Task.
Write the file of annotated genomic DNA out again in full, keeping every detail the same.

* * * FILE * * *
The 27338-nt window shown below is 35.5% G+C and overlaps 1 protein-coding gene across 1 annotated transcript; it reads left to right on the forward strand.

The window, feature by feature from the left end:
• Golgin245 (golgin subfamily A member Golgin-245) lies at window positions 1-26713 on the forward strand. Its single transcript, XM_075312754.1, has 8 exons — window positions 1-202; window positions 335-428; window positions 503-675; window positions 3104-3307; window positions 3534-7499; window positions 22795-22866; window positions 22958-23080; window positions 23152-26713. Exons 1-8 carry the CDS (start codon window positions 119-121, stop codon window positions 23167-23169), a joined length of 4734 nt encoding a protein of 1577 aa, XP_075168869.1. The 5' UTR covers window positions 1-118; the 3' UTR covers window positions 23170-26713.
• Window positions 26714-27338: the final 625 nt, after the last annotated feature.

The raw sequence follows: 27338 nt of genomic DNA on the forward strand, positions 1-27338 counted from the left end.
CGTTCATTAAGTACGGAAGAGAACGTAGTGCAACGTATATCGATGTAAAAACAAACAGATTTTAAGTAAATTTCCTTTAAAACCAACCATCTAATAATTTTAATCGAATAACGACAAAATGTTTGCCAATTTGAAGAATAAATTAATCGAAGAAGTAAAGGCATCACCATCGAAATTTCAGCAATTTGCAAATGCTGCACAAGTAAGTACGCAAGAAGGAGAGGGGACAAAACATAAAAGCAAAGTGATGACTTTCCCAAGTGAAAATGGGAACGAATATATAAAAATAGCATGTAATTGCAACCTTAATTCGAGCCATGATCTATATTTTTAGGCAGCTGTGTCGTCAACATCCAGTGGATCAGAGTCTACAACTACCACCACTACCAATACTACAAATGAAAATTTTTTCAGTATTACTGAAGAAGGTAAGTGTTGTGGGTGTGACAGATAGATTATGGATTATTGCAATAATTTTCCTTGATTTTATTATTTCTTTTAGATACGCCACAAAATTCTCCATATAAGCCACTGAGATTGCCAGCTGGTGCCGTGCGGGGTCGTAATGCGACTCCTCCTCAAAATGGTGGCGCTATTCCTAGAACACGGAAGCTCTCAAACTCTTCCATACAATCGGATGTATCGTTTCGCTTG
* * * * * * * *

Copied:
The 27338-nt window shown below is 35.5% G+C and overlaps 1 protein-coding gene across 1 annotated transcript; it reads left to right on the forward strand.

The window, feature by feature from the left end:
• Golgin245 (golgin subfamily A member Golgin-245) lies at window positions 1-26713 on the forward strand. Its single transcript, XM_075312754.1, has 8 exons — window positions 1-202; window positions 335-428; window positions 503-675; window positions 3104-3307; window positions 3534-7499; window positions 22795-22866; window positions 22958-23080; window positions 23152-26713. Exons 1-8 carry the CDS (start codon window positions 119-121, stop codon window positions 23167-23169), a joined length of 4734 nt encoding a protein of 1577 aa, XP_075168869.1. The 5' UTR covers window positions 1-118; the 3' UTR covers window positions 23170-26713.
• Window positions 26714-27338: the final 625 nt, after the last annotated feature.

The raw sequence follows: 27338 nt of genomic DNA on the forward strand, positions 1-27338 counted from the left end.
CGTTCATTAAGTACGGAAGAGAACGTAGTGCAACGTATATCGATGTAAAAACAAACAGATTTTAAGTAAATTTCCTTTAAAACCAACCATCTAATAATTTTAATCGAATAACGACAAAATGTTTGCCAATTTGAAGAATAAATTAATCGAAGAAGTAAAGGCATCACCATCGAAATTTCAGCAATTTGCAAATGCTGCACAAGTAAGTACGCAAGAAGGAGAGGGGACAAAACATAAAAGCAAAGTGATGACTTTCCCAAGTGAAAATGGGAACGAATATATAAAAATAGCATGTAATTGCAACCTTAATTCGAGCCATGATCTATATTTTTAGGCAGCTGTGTCGTCAACATCCAGTGGATCAGAGTCTACAACTACCACCACTACCAATACTACAAATGAAAATTTTTTCAGTATTACTGAAGAAGGTAAGTGTTGTGGGTGTGACAGATAGATTATGGATTATTGCAATAATTTTCCTTGATTTTATTATTTCTTTTAGATACGCCACAAAATTCTCCATATAAGCCACTGAGATTGCCAGCTGGTGCCGTGCGGGGTCGTAATGCGACTCCTCCTCAAAATGGTGGCGCTATTCCTAGAACACGGAAGCTCTCAAACTCTTCCATACAATCGGATGTATCGTTTCGCTTG